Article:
We all know that the reason we consider ourselves pro-life is because we believe in respecting the life of the unborn. The right to life is the most fundamental of all human rights, so that is the right that holds the most weight in the moral equation. But did you know that the pro-life position is also the position that respects human dignity?
Human beings are rational agents. This means that we have a level of rationality, unmatched by any other creature in the animal kingdom, to contemplate ethics and act in a way that is either moral or immoral. And since we are rational creatures, we are also responsible for the choices that we make.
So the pro-life position entails that we not only protect human life, but we also protect human dignity. It does this in at least two ways:
By protecting unborn human beings.
By respecting the unborn’s right to life, we are also respecting their liberty. Since we understand that the right to life is a basic human right, established when the human comes to be at fertilization, this prevents us from mistreating the unborn. Most abortion methods are gruesome procedures, resulting in dismembering the unborn in the womb. We treat convicted murderers better than we treat the unborn. Even in the states where capital punishment is allowed, care is taken to put the criminal to death in a “humane” way. We don’t allow torturous capital punishment methods, like crucifixion or strapping someone to the rack and pulling them apart limb by limb. So protecting human life prevents us from torturing, killing, or otherwise mistreating the unborn.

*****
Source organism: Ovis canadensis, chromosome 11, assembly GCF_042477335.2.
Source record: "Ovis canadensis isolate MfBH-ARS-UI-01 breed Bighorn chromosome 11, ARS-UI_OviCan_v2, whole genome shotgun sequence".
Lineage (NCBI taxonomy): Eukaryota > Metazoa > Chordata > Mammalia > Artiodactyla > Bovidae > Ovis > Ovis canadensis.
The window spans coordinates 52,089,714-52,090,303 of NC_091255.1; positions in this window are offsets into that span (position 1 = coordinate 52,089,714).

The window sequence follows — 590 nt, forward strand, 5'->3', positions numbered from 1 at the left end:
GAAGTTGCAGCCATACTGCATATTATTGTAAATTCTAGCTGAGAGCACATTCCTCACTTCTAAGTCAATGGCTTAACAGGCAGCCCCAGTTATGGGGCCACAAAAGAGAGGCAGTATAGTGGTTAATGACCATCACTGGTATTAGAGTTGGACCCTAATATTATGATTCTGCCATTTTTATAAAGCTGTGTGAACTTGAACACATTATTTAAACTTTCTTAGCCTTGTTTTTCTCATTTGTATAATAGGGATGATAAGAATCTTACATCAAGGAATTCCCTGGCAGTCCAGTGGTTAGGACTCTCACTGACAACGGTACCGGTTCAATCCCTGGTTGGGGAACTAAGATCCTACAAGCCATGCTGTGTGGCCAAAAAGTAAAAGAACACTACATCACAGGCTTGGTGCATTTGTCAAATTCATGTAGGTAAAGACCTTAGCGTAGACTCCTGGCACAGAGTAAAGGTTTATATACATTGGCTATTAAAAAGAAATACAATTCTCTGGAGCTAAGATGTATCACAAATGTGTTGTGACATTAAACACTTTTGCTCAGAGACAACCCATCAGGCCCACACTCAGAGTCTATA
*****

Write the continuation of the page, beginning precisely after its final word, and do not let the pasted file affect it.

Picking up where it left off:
By holding people responsible for their actions.
The pro-choice position entails that if a woman makes a “mistake” and gets pregnant, she can just undo the action by having an abortion and not being pregnant anymore. Obviously, one cannot reverse time. Having an abortion doesn’t erase the problem, it just compounds it by killing an innocent human being. But the pro-choice position is also problematic because it holds that a couple should not be held responsible for performing an act they knew could result in pregnancy, conceiving a human child.
If we don’t hold people responsible for their actions, not only are we treating them like children who “didn’t know any better,” we are not respecting their human dignity as rational beings. Rationality is an essential property of who you are; without your rational nature, you would not be “you” (in the same way, sweetness is an essential property of cookies; if you are baking a cookie and you put salt and not sugar in the mix, it will come out as salty and even though it will look like a cookie, it won’t really be a cookie). Since rationality is essential to being human, if we do not hold people responsible for their actions, we’re treating them as no better than lower animals, like dogs, who are not morally culpable for their actions. Not holding someone accountable for their actions is an affront to their very nature.
Much of my thought on ethics and human dignity have been influenced by Immanuel Kant (and philosophers who have been influenced by Kant). Here is a good essay to read for a little more information on Kant’s view of human dignity.
Now obviously the second point does not hold if a woman is raped, or if she is mentally challenged to the point where she doesn’t truly understand her actions. I would still argue that abortion is wrong in these cases, for other reasons (see my article here for my thoughts on abortions in the case of rape). But this is why it is so important that we end legalized abortion. Not only to protect the innocent unborn, but also because the very act of abortion is an affront to human dignity. The unborn deserve better. Women deserve better.